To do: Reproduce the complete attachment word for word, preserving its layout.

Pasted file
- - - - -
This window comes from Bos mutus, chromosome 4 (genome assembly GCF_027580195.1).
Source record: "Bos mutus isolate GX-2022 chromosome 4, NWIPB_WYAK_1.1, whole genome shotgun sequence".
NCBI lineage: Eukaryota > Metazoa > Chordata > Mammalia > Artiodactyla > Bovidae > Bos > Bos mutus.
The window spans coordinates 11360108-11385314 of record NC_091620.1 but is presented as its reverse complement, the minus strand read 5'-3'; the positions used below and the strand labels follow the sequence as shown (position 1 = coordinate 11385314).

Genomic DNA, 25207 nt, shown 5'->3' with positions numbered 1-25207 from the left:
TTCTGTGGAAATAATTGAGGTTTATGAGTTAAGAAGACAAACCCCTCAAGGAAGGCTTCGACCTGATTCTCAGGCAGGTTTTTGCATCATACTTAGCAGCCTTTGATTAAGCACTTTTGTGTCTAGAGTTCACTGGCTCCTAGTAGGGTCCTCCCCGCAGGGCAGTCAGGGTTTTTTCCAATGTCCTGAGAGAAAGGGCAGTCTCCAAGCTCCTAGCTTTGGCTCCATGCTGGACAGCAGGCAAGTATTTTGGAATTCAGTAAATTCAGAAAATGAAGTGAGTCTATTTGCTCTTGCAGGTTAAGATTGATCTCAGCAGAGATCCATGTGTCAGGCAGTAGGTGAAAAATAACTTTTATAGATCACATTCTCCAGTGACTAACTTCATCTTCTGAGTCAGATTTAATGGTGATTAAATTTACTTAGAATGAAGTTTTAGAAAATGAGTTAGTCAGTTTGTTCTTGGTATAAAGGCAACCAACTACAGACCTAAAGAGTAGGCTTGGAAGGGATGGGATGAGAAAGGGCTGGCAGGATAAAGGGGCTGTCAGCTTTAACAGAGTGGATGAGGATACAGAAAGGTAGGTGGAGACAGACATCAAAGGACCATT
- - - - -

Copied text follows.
This window comes from Bos mutus, chromosome 4 (genome assembly GCF_027580195.1).
Source record: "Bos mutus isolate GX-2022 chromosome 4, NWIPB_WYAK_1.1, whole genome shotgun sequence".
NCBI lineage: Eukaryota > Metazoa > Chordata > Mammalia > Artiodactyla > Bovidae > Bos > Bos mutus.
The window spans coordinates 11360108-11385314 of record NC_091620.1 but is presented as its reverse complement, the minus strand read 5'-3'; the positions used below and the strand labels follow the sequence as shown (position 1 = coordinate 11385314).

Genomic DNA, 25207 nt, shown 5'->3' with positions numbered 1-25207 from the left:
TTCTGTGGAAATAATTGAGGTTTATGAGTTAAGAAGACAAACCCCTCAAGGAAGGCTTCGACCTGATTCTCAGGCAGGTTTTTGCATCATACTTAGCAGCCTTTGATTAAGCACTTTTGTGTCTAGAGTTCACTGGCTCCTAGTAGGGTCCTCCCCGCAGGGCAGTCAGGGTTTTTTCCAATGTCCTGAGAGAAAGGGCAGTCTCCAAGCTCCTAGCTTTGGCTCCATGCTGGACAGCAGGCAAGTATTTTGGAATTCAGTAAATTCAGAAAATGAAGTGAGTCTATTTGCTCTTGCAGGTTAAGATTGATCTCAGCAGAGATCCATGTGTCAGGCAGTAGGTGAAAAATAACTTTTATAGATCACATTCTCCAGTGACTAACTTCATCTTCTGAGTCAGATTTAATGGTGATTAAATTTACTTAGAATGAAGTTTTAGAAAATGAGTTAGTCAGTTTGTTCTTGGTATAAAGGCAACCAACTACAGACCTAAAGAGTAGGCTTGGAAGGGATGGGATGAGAAAGGGCTGGCAGGATAAAGGGGCTGTCAGCTTTAACAGAGTGGATGAGGATACAGAAAGGTAGGTGGAGACAGACATCAAAGGACCATT